Johannesburg: South Sudan's two-and-half year civil conflict has had a devastating impact on mental health in the country which has practically no psychiatric services, Amnesty International said Tuesday.
The conflict between President Salva Kiir and rebel leader Riek Machar killed tens of thousands and displaced more than two million people until a transitional unity government was formed in April. Independent militias still operate in the country.
The conflict was characterised by widespread atrocities including mass killings, rape, torture, abductions and even a case of forced cannibalism, Amnesty said in the report based on interviews with 161 victims, witnesses, mental health professionals, officials and non-governmental organisations.
Phillip, a survivor of a 2013 massacre in which government security forces killed 300 people in the capital Juba, said soldiers forced him to drink the blood and eat the flesh of the dead.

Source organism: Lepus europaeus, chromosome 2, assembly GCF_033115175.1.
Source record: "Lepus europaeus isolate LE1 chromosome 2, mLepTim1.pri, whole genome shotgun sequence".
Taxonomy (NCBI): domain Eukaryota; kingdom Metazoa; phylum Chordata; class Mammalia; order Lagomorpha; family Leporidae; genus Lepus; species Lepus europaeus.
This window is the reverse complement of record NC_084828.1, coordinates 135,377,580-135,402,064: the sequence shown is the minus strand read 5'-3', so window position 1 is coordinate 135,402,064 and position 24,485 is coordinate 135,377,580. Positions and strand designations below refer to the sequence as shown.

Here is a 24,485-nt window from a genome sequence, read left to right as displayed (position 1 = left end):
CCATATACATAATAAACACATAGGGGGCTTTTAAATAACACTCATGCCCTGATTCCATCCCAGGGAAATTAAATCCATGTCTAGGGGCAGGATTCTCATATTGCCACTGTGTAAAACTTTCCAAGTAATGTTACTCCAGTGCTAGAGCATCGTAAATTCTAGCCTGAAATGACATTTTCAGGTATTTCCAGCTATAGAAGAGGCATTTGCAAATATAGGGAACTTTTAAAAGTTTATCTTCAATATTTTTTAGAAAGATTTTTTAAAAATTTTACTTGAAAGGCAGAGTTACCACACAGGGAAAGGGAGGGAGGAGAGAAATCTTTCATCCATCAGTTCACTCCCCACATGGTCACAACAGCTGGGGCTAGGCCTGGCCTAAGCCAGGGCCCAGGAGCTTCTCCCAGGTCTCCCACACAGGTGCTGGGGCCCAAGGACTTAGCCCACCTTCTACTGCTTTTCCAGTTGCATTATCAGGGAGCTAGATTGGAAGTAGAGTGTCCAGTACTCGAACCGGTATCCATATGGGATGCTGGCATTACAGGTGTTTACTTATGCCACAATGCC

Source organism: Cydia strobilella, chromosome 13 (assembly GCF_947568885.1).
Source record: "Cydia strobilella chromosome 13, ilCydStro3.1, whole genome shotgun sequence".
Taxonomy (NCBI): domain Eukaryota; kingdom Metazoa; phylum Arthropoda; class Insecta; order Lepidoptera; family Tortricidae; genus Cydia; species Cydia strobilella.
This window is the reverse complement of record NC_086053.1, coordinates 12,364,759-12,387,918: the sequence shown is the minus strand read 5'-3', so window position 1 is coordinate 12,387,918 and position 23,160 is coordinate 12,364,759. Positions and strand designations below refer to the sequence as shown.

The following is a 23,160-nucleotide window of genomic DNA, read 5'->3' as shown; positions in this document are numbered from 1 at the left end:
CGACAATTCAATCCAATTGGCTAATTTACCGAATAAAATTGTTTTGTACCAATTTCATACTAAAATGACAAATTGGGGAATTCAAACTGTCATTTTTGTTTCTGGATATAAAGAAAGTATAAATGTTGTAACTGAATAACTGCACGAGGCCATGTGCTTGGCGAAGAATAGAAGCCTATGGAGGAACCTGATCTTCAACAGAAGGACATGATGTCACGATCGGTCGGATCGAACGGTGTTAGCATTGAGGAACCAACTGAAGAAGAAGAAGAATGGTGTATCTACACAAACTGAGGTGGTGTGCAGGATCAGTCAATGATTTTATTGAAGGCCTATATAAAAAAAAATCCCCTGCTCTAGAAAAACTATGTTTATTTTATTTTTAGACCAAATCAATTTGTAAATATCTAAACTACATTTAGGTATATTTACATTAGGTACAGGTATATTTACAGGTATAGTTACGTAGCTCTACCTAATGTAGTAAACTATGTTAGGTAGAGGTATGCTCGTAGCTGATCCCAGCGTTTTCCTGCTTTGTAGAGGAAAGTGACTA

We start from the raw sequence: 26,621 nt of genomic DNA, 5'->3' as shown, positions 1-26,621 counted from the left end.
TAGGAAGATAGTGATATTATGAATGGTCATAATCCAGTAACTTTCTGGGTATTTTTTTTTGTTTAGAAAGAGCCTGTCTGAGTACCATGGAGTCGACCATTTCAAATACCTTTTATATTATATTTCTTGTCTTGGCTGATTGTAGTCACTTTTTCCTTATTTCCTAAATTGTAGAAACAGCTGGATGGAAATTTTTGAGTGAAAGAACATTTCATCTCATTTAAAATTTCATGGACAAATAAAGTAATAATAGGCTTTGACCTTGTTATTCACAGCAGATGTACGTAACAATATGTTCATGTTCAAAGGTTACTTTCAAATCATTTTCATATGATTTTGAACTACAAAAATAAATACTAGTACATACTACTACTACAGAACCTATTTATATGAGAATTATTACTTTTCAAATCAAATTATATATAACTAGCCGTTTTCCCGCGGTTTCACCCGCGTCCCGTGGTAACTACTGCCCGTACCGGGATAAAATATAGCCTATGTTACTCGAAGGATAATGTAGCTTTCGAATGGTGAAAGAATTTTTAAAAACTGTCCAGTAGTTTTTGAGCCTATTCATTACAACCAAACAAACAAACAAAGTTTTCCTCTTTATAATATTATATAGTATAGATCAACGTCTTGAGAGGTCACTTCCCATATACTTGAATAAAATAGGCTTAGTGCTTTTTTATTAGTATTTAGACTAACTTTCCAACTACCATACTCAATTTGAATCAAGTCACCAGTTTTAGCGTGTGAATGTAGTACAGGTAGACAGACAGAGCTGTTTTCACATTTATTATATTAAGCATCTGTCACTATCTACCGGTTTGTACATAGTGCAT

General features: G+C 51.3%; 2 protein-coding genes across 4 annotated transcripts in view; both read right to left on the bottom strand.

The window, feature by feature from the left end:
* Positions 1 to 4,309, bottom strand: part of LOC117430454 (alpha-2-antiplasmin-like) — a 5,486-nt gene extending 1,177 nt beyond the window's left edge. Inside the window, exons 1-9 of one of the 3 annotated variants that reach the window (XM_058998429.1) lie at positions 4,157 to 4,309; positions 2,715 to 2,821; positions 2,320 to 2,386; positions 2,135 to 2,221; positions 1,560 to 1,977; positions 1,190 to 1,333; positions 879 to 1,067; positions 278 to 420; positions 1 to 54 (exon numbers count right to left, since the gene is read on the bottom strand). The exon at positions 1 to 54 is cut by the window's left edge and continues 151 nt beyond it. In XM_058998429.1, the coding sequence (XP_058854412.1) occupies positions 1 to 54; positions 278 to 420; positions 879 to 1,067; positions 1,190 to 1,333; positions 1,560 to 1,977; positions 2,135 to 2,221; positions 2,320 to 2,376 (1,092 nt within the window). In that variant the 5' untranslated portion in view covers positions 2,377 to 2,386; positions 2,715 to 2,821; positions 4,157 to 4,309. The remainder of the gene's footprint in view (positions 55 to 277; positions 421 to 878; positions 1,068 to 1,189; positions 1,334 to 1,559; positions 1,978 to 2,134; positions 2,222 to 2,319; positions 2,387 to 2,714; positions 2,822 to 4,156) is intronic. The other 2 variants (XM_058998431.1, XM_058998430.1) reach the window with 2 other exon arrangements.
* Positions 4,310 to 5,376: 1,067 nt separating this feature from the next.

"At night when I sleep, those who were killed come back in my nightmares. I can't eat, I don't want anything I'm offered," he said.
Malith, another survivor of the same massacre, told Amnesty he woke up sweating and trembling. "I think about how I survived. Why did these others die? It makes me feel bad."
Lual told Amnesty he was forced by intelligence officers to disembowel the bodies of fellow detainees so they would not float when dumped into a river. "I think about committing suicide ... I hate myself."
Nyawal, a woman who was gang-raped twice in one day in the town of Bentiu in 2015, said the event changed her life. "I am nothing. I have nothing good ... I am ashamed."
Many of the interviewees showed symptoms of depression and post-traumatic stress disorder, Amnesty said. But South Sudan only has two practising psychiatrists for a population of 11 million people.
Mentally ill people are routinely housed in prisons, according to the report.
"While the death and physical destruction caused by the conflict ... are immediately apparent, the psychological scars are less visible and neglected," said Muthoni Wanyeki, Amnesty's director for East Africa, the Horn of Africa and the Great Lakes.
Wanyeki called for action "to heal the damage already done, by providing victims with treatment and other appropriate reparations."